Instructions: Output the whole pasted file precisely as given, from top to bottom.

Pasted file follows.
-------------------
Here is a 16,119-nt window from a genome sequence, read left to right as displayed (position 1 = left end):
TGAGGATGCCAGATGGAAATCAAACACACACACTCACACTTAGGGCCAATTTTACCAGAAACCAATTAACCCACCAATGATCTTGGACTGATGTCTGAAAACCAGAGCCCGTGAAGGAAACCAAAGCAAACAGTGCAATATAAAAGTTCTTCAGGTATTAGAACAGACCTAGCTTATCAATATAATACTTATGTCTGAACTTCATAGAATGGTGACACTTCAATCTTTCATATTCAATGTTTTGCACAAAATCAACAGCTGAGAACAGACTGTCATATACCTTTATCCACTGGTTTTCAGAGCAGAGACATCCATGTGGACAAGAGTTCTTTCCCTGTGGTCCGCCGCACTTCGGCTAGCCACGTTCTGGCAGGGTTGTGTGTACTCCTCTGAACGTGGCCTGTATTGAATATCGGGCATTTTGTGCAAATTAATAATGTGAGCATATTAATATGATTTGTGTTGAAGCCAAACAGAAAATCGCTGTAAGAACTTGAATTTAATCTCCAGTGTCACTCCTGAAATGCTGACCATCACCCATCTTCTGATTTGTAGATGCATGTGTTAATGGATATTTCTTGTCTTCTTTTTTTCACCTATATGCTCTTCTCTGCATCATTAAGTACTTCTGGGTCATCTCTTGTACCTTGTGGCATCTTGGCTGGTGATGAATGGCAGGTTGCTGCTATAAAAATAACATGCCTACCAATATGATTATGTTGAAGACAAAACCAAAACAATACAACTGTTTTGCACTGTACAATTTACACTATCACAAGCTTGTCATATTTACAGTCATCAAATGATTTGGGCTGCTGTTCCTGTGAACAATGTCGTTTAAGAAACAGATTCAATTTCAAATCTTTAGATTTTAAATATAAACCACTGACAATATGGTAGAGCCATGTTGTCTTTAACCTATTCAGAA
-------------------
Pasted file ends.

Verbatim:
Here is a 16,119-nt window from a genome sequence, read left to right as displayed (position 1 = left end):
TGAGGATGCCAGATGGAAATCAAACACACACACTCACACTTAGGGCCAATTTTACCAGAAACCAATTAACCCACCAATGATCTTGGACTGATGTCTGAAAACCAGAGCCCGTGAAGGAAACCAAAGCAAACAGTGCAATATAAAAGTTCTTCAGGTATTAGAACAGACCTAGCTTATCAATATAATACTTATGTCTGAACTTCATAGAATGGTGACACTTCAATCTTTCATATTCAATGTTTTGCACAAAATCAACAGCTGAGAACAGACTGTCATATACCTTTATCCACTGGTTTTCAGAGCAGAGACATCCATGTGGACAAGAGTTCTTTCCCTGTGGTCCGCCGCACTTCGGCTAGCCACGTTCTGGCAGGGTTGTGTGTACTCCTCTGAACGTGGCCTGTATTGAATATCGGGCATTTTGTGCAAATTAATAATGTGAGCATATTAATATGATTTGTGTTGAAGCCAAACAGAAAATCGCTGTAAGAACTTGAATTTAATCTCCAGTGTCACTCCTGAAATGCTGACCATCACCCATCTTCTGATTTGTAGATGCATGTGTTAATGGATATTTCTTGTCTTCTTTTTTTCACCTATATGCTCTTCTCTGCATCATTAAGTACTTCTGGGTCATCTCTTGTACCTTGTGGCATCTTGGCTGGTGATGAATGGCAGGTTGCTGCTATAAAAATAACATGCCTACCAATATGATTATGTTGAAGACAAAACCAAAACAATACAACTGTTTTGCACTGTACAATTTACACTATCACAAGCTTGTCATATTTACAGTCATCAAATGATTTGGGCTGCTGTTCCTGTGAACAATGTCGTTTAAGAAACAGATTCAATTTCAAATCTTTAGATTTTAAATATAAACCACTGACAATATGGTAGAGCCATGTTGTCTTTAACCTATTCAGAA